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From Leo Simons <lsim...@jicarilla.org>
Subject [RT] href considered harmful
Date Tue, 23 Mar 2004 19:04:44 GMT
Fellow gump project members,

the whole build breaking last night because some lameass sourceforge 
developer doesn't know how to write gump descriptors (even if it was me) 
annoys the hell out of me. It should not be possible. The basic cause 
for that happening was the use of the 'href' attribute to link to remote 
descriptors accessed via webcvs.

Having descriptors live in avalon and cocoon cvses has proven to be a 
bad idea as well -- its just annoying for people working on gump to not 
be able to go in and change things, especially when the people with 
access to the repositories of those projects are doing a bad time 
maintaining the descriptors (even if it was me).

Having descriptors live elsewhere also makes oversight more difficult. 
What if some developer changes a descriptor overnight to have him mail 
himself (for example) the contents of /etc/groups? It's not like we'll 
be able to ever consider a machine which runs gump as secure, but having 
all descriptors in one place (under version control) does help a lot, 
and also makes it easier to see who screwed something up.

The support for the 'href' attribute complicates an already complex 
codebase and slows gump runs down because viewcvs (which is usually used 
for this) is often quite slow. This becomes more of an issue when 
turning gump into an always on webapp, where we probably want to keep 
the GOM in memory or at least in compiled form for good user response.

Descriptors living elsewhere has proven to be confusing for users, and 
it has led to duplicate project descriptors on more than one occassion.

With several anoncvs servers (notoriously sourceforge, but its not the 
only one) lagging behind the work of the developer, having the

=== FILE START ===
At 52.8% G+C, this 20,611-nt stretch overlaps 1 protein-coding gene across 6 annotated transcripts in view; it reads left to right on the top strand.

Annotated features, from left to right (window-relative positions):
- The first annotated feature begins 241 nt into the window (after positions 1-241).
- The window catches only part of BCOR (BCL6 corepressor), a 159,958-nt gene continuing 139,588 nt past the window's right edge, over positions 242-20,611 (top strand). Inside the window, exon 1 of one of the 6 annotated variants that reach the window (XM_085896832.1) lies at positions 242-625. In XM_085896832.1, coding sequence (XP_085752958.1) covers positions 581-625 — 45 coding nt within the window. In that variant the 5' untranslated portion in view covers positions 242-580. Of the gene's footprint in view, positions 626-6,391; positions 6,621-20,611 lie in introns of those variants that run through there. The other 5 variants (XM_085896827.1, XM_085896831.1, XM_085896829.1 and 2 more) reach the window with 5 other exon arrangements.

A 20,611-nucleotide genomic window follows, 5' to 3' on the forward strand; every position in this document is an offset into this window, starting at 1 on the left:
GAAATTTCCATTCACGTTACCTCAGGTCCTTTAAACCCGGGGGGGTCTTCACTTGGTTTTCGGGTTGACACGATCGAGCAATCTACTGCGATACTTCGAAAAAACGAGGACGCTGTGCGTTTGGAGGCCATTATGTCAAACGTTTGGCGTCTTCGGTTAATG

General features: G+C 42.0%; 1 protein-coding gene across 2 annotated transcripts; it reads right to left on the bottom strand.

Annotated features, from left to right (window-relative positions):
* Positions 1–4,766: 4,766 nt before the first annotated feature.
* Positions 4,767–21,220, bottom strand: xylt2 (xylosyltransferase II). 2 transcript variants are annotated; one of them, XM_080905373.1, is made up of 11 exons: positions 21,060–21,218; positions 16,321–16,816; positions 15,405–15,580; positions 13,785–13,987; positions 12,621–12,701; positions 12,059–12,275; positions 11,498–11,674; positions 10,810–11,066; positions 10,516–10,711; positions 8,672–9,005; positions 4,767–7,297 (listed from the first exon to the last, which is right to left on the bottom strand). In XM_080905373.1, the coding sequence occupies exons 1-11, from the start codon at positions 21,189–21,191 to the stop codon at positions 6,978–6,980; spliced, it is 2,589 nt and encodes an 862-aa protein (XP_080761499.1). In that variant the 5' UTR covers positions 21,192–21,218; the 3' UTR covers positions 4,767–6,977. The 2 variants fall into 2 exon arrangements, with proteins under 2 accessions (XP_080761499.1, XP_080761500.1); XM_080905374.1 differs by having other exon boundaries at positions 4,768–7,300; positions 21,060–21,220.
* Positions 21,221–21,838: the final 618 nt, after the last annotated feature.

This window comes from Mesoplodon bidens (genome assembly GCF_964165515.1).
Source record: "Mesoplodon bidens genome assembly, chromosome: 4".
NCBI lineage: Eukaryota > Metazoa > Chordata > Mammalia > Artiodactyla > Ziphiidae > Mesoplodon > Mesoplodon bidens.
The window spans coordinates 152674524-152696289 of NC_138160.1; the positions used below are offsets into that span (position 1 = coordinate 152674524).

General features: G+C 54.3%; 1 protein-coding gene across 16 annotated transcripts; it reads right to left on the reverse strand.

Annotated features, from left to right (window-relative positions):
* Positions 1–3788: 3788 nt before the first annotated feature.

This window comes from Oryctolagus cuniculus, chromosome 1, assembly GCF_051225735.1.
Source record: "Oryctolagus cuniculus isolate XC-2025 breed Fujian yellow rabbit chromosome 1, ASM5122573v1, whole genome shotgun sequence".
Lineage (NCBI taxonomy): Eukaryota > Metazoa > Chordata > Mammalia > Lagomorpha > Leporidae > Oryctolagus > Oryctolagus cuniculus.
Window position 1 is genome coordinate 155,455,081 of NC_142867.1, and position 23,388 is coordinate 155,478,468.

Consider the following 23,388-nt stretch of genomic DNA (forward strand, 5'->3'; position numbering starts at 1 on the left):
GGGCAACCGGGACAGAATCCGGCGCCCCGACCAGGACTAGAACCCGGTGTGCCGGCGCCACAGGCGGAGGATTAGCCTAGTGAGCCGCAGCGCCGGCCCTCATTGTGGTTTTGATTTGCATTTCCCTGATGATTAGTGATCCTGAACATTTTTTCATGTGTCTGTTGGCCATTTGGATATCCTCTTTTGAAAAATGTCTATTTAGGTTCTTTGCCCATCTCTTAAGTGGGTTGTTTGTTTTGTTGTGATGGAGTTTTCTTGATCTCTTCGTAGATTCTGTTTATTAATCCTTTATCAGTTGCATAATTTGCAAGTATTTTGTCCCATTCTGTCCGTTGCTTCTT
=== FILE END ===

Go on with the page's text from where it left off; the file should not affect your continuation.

descriptors accessed over anoncvs slows the work of developers down by 
heaps when writing or debugging descriptors. Especially because one has 
to wait for the server before being able to 'ant verify'. This leads to 
a model of commit-then-verify, which is plain wrong.

Gump is a social experiment, and this part of the experiment has shown 
to be a negative and annoying factor. I feel that my own recent 
experiences with jicarilla are an excellent example: even with an active 
and experienced member of the core gump group trying to actively 
maintain gump descriptors in sourceforge cvs, things break and the 
workflow is nothing short of a nightmare.

I suggest we move to strike and loudly proclaim descriptors not living 
in gump CVS as harmful. Their use needs to be *strongly* discouraged 
from now on. Who's with me?

-- 
cheers,

- Leo Simons

(PS: I love writing like this every now and then...it's a writing 
exercise; don't take it /too/ seriously :D)

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"We started off trying to set up a small anarchist community, but
  people wouldn't obey the rules."
                                                         -- Alan Bennett



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